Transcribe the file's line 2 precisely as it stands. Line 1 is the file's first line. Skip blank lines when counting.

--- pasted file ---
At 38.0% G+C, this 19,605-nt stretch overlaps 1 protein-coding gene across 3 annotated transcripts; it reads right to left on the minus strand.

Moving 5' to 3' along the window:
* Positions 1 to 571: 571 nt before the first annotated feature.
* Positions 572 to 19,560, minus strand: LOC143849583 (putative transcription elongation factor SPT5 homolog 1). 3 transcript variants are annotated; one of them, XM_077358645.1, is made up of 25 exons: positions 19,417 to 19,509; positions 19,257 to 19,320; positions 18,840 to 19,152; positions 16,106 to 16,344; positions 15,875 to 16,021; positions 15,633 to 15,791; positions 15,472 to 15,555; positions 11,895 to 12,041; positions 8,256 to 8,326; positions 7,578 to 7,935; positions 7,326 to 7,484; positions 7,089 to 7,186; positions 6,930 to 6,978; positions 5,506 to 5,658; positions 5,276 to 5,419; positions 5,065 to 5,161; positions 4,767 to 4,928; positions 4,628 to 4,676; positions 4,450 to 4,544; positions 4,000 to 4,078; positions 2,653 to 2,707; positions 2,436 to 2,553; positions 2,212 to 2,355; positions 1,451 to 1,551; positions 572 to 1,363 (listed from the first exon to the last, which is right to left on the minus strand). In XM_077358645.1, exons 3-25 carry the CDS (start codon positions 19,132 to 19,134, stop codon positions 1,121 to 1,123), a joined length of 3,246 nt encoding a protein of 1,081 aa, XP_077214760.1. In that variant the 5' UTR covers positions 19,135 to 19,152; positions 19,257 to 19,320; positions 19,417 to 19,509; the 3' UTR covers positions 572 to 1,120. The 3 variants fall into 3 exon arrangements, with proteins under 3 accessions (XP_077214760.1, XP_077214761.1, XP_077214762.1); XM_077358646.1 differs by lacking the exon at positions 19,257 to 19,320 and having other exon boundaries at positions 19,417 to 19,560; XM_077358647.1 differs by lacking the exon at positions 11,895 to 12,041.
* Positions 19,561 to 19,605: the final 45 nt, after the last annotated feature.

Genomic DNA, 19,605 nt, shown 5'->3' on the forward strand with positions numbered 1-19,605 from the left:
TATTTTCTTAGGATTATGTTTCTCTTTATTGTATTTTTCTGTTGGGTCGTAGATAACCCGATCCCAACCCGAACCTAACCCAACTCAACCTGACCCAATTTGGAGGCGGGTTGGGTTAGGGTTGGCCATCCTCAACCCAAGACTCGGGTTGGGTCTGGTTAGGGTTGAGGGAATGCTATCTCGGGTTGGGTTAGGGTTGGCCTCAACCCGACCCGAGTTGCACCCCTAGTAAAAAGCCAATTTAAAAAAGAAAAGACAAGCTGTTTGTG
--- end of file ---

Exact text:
Moving 5' to 3' along the window: